# How do you integrate int arccosx by parts from [0,1/2]?

Jan 2, 2018

$I = \frac{\pi - 3 \sqrt{3}}{6} + 1$

#### Explanation:

$I = {\int}_{0}^{\frac{1}{2}} {\cos}^{- 1} x \mathrm{dx}$

we integrate by parts

$\int u \frac{\mathrm{dv}}{\mathrm{dx}} \mathrm{dx} = u v - \int v \frac{\mathrm{du}}{\mathrm{dx}} \mathrm{dx}$

the key is to choose the appropriate values for $u \text{ }$and $\frac{\mathrm{dv}}{\mathrm{dx}}$

$u = {\cos}^{- 1} \implies \frac{\mathrm{du}}{\mathrm{dx}} = - \frac{1}{\sqrt{1 - {x}^{2}}}$

$\frac{\mathrm{dv}}{\mathrm{dx}} = 1 \implies v = x$

$I = {\left[x {\cos}^{- 1} x - \int \left(- \frac{x}{\sqrt{1 - {x}^{2}}}\right) \mathrm{dx}\right]}_{0}^{\frac{1}{2}}$

$I = {\left[x {\cos}^{- 1} x + \int \left(\frac{x}{\sqrt{1 - {x}^{2}}}\right) \mathrm{dx}\right]}_{0}^{\frac{1}{2}}$

the integral can be done by inspection

$\int \frac{x}{\sqrt{1 - {x}^{2}}} \mathrm{dx} = \int x {\left(1 - {x}^{2}\right)}^{- \frac{1}{2}} \mathrm{dx}$

try$\frac{d}{\mathrm{dx}} \left({\left(1 - {x}^{2}\right)}^{\frac{1}{2}}\right) = \frac{1}{2} \left(- 2 x\right) {\left(1 - {x}^{2}\right)}^{- \frac{1}{2}}$

$= - x {\left(1 - {x}^{2}\right)}^{\frac{1}{2}}$

$\therefore \int x {\left(1 - {x}^{2}\right)}^{- \frac{1}{2}} \mathrm{dx} = - {\left(1 - {x}^{2}\right)}^{\frac{1}{2}}$

$\therefore I = {\left[x {\cos}^{- 1} x - {\left(1 - {x}^{2}\right)}^{\frac{1}{2}}\right]}_{0}^{\frac{1}{2}}$

$I = \left[\frac{1}{2} {\cos}^{- 1} \left(\frac{1}{2}\right) - {\left(1 - {\left(\frac{1}{2}\right)}^{2}\right)}^{\frac{1}{2}}\right] - \left[0 - {\left(1 - 0\right)}^{\frac{1}{2}}\right]$

$I = \frac{1}{2} \left(\frac{\pi}{3}\right) - \frac{\sqrt{3}}{2} + 1$

$I = \frac{\pi - 3 \sqrt{3}}{6} + 1$

Jan 2, 2018

${\int}_{0}^{\frac{1}{2}} {\cos}^{-} 1 \left(x\right) \setminus \mathrm{dx} = \frac{\pi + 6 - 3 \sqrt{3}}{6}$

#### Explanation:

I will start by working out the antiderivative. When you have a simple function that you can't rewrite, the classic trick is to use integration by parts.

The formula for integration by parts is:
$\int \setminus f \left(x\right) g ' \left(x\right) \setminus \mathrm{dx} = f \left(x\right) g \left(x\right) - \int \setminus f ' \left(x\right) g \left(x\right) \setminus \mathrm{dx}$

In this case, I will let $f \left(x\right) = {\cos}^{-} 1 \left(x\right)$ and $g ' \left(x\right) = 1$.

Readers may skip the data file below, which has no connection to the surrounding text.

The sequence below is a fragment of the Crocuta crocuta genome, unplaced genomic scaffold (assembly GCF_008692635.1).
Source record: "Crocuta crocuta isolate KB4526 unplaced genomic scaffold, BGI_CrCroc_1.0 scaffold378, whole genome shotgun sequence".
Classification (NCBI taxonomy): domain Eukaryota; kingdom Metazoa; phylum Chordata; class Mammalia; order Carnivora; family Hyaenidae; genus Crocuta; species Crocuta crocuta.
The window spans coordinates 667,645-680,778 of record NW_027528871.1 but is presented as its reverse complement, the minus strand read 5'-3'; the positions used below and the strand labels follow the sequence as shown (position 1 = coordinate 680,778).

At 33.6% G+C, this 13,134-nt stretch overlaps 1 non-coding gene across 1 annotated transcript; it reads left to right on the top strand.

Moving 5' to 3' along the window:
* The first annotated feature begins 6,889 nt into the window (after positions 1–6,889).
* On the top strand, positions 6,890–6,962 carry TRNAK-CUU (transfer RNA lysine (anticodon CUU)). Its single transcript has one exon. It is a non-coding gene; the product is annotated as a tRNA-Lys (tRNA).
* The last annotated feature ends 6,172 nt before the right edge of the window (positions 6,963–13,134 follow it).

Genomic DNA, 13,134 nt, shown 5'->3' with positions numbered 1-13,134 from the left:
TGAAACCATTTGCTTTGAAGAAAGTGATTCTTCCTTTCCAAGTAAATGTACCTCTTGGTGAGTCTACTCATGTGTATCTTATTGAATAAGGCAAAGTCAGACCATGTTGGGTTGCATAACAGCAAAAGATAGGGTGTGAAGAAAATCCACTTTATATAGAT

$f ' \left(x\right) = - \frac{1}{\sqrt{1 - {x}^{2}}}$
$g \left(x\right) = x$

Plugging this into the formula gives:
$x {\cos}^{-} 1 \left(x\right) + \int \setminus \frac{x}{\sqrt{1 - {x}^{2}}} \setminus \mathrm{dx}$

This integral can be cracked using a u-substitution with $u = 1 - {x}^{2}$. The derivative of $u$ is then $- 2 x$, so we divide through by that to integrate with respect to $u$:
$\int \setminus \frac{\cancel{x}}{- 2 \cancel{x} \sqrt{u}} \setminus \mathrm{du} = - \int \setminus \frac{1}{2 \sqrt{u}} \setminus \mathrm{du} =$

This is the common derivative of $\sqrt{u}$:
$= - \sqrt{u} + C$

Plugging back into the original expression and resubstituting, we get:
$x {\cos}^{-} 1 \left(x\right) - \sqrt{1 - {x}^{2}} + C$

Now we can plug in the limits of integration:
${\int}_{0}^{\frac{1}{2}} {\cos}^{-} 1 \left(x\right) \setminus \mathrm{dx} = {\left[x {\cos}^{-} 1 \left(x\right) - \sqrt{1 - {x}^{2}}\right]}_{0}^{\frac{1}{2}} =$

$= \frac{1}{2} {\cos}^{-} 1 \left(\frac{1}{2}\right) - \sqrt{1 - {\left(\frac{1}{2}\right)}^{2}} - \left(0 {\cos}^{-} 1 \left(0\right) - \sqrt{1}\right) =$

$= \frac{1}{2} \cdot \frac{\pi}{3} - \sqrt{1 - \frac{1}{4}} + 1 = \frac{\pi}{6} - \sqrt{\frac{3}{4}} + 1 =$

$= \frac{\pi}{6} - \frac{\sqrt{3}}{2} + 1 = \frac{\pi}{6} - \frac{3 \sqrt{3}}{6} + \frac{6}{6} = \frac{\pi + 6 - 3 \sqrt{3}}{6}$

Jan 2, 2018

${\int}_{0}^{\frac{1}{2}} \arccos \left(x\right) \mathrm{dx} = \frac{\pi}{6} - \frac{\sqrt{3}}{2} + 1 = \approx 0.657573$

#### Explanation:

Let's first have a look at the following integral (that we are going to need later on):

 int x / sqrt(1 - x^2) dx .

To solve this integral, we substitute $x = \cos u$ and $\mathrm{dx} = - \sin \left(u\right) \mathrm{du}$, which leads to

 [ - int cos u / sqrt(1 - cos^2 u) sin u du ]_{u = arccos x} =

 = [ - int cos u du ]_{u = arccos x} =

 = [ - sin u + C]_{u = arccos x} =

 = [ - sqrt(1 - cos^2 u) + C]_{u = arccos x} =

 = - sqrt(1 - x^2) + C .

Now we are ready to evaluate the integral that we are actually interested in:

 int arccos(x) dx = int \underbrace{1}_{u'} * \underbrace{arccos(x)}_v dx.

Using integration by parts, and remembering that

 d / dx arccos x = - 1 / sqrt(1 - x^2) ,

this yields

 x arccos x + int x / sqrt(1 - x^2) dx = x arccos x - sqrt(1 - x^2) + C .

Finally, we get

 int_0^{1/2} arccos(x) dx = [ x arccos x - sqrt(1 - x^2) ]_0^{1/2} =

 = pi/6 - sqrt(3) / 2 + 1 = approx 0.657573 .